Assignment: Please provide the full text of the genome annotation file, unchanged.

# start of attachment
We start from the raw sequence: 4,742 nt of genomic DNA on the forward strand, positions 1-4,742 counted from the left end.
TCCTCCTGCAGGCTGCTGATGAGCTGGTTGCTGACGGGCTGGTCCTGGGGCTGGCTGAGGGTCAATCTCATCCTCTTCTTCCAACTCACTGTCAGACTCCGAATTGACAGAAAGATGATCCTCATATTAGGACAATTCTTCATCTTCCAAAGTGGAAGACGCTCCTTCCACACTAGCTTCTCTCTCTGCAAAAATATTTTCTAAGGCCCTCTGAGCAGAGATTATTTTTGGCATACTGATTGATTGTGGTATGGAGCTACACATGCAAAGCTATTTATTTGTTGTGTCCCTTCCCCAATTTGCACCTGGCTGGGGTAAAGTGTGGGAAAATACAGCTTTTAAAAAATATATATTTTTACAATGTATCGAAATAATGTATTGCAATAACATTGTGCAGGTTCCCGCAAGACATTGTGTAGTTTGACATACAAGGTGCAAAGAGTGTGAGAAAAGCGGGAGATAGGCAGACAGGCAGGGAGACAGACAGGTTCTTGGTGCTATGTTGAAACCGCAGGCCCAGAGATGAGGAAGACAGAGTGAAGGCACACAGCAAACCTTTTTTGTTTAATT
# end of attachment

We start from the raw sequence: 4,742 nt of genomic DNA on the forward strand, positions 1-4,742 counted from the left end.
TCCTCCTGCAGGCTGCTGATGAGCTGGTTGCTGACGGGCTGGTCCTGGGGCTGGCTGAGGGTCAATCTCATCCTCTTCTTCCAACTCACTGTCAGACTCCGAATTGACAGAAAGATGATCCTCATATTAGGACAATTCTTCATCTTCCAAAGTGGAAGACGCTCCTTCCACACTAGCTTCTCTCTCTGCAAAAATATTTTCTAAGGCCCTCTGAGCAGAGATTATTTTTGGCATACTGATTGATTGTGGTATGGAGCTACACATGCAAAGCTATTTATTTGTTGTGTCCCTTCCCCAATTTGCACCTGGCTGGGGTAAAGTGTGGGAAAATACAGCTTTTAAAAAATATATATTTTTACAATGTATCGAAATAATGTATTGCAATAACATTGTGCAGGTTCCCGCAAGACATTGTGTAGTTTGACATACAAGGTGCAAAGAGTGTGAGAAAAGCGGGAGATAGGCAGACAGGCAGGGAGACAGACAGGTTCTTGGTGCTATGTTGAAACCGCAGGCCCAGAGATGAGGAAGACAGAGTGAAGGCACACAGCAAACCTTTTTTGTTTAATT